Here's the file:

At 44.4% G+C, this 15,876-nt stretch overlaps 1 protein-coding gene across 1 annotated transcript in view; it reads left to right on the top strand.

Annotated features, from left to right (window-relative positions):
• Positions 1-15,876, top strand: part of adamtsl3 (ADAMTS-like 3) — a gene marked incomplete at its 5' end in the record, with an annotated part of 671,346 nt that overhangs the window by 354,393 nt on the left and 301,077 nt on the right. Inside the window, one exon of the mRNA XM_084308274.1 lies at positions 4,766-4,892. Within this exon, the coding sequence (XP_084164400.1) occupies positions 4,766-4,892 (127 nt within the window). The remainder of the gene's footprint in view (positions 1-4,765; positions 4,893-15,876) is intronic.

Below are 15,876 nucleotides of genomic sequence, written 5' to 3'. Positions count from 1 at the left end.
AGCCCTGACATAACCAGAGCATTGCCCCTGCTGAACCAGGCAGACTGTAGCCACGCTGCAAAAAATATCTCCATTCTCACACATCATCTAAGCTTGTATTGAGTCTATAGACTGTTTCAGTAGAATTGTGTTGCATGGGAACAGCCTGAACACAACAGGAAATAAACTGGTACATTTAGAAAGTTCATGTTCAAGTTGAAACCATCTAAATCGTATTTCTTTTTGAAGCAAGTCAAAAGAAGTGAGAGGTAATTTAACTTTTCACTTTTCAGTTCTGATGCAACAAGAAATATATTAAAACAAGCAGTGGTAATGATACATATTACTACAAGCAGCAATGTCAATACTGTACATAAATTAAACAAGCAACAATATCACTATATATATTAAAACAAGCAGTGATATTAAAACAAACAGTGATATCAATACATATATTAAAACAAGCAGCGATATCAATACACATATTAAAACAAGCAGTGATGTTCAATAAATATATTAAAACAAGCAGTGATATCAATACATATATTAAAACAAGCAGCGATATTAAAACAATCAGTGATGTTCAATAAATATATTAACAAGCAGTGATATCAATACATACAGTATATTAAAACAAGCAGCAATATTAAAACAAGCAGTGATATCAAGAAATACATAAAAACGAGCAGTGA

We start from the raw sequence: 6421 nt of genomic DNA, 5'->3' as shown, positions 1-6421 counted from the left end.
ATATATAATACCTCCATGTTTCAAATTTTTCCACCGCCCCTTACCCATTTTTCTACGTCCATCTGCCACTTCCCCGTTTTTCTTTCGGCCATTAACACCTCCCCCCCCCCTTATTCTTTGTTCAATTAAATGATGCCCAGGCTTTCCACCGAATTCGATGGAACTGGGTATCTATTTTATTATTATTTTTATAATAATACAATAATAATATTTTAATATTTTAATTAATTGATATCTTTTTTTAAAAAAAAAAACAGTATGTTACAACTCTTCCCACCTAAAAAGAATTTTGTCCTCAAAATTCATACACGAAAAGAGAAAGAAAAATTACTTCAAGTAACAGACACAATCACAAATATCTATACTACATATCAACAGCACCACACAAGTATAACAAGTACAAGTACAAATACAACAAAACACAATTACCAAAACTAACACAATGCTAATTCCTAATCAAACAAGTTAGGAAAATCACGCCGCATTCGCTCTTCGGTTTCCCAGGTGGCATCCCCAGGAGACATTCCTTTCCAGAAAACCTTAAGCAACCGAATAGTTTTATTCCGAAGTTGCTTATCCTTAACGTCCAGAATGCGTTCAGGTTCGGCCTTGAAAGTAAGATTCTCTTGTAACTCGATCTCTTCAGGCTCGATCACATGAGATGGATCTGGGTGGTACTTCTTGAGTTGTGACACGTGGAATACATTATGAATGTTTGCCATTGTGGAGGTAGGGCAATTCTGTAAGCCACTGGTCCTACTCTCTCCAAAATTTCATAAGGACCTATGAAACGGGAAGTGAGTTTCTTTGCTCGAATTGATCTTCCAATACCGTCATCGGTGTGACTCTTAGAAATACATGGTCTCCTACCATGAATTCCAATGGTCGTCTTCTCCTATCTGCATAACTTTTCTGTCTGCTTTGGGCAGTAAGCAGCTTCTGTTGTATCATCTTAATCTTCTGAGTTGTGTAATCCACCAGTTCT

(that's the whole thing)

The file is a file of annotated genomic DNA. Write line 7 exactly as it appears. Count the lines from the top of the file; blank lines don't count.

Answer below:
ATATATAATACCTCCATGTTTCAAATTTTTCCACCGCCCCTTACCCATTTTTCTACGTCCATCTGCCACTTCCCCGTTTTTCTTTCGGCCATTAACACCTCCCCCCCCCCTTATTCTTTGTTCAATTAAATGATGCCCAGGCTTTCCACCGAATTCGATGGAACTGGGTATCTATTTTATTATTATTTTTATAATAATACAATAATAATATTTTAATATTTTAATTAATTGATATCTTTTTTTAAAAAAAAAAACAGTATGTTACAACTCTTCCCACCTAAAAAGAATTTTGTCCTCAAAATTCATACACGAAAAGAGAAAGAAAAATTACTTCAAGTAACAGACACAATCACAAATATCTATACTACATATCAACAGCACCACACAAGTATAACAAGTACAAGTACAAATACAACAAAACACAATTACCAAAACTAACACAATGCTAATTCCTAATCAAACAAGTTAGGAAAATCACGCCGCATTCGCTCTTCGGTTTCCCAGGTGGCATCCCCAGGAGACATTCCTTTCCAGAAAACCTTAAGCAACCGAATAGTTTTATTCCGAAGTTGCTTATCCTTAACGTCCAGAATGCGTTCAGGTTCGGCCTTGAAAGTAAGATTCTCTTGTAACTCGATCTCTTCAGGCTCGATCACATGAGATGGATCTGGGTGGTACTTCTTGAGTTGTGACACGTGGAATACATTATGAATGTTTGCCATTGTGGAGGTAGGGCAATTCTGTAAGCCACTGGTCCTACTCTCTCCAAAATTTCATAAGGACCTATGAAACGGGAAGTGAGTTTCTTTGCTCGAATTGATCTTCCAATACCGTCATCGGTGTGACTCTTAGAAATACATGGTCTCCTACCATGAATTCCAATGGTCGTCTTCTCCTATCTGCATAACTTTTCTGTCTGCTTTGGGCAGTAAGCAGCTTCTGTTGTATCATCTTAATCTTCTGAGTTGTGTAATCCACCAGTTCT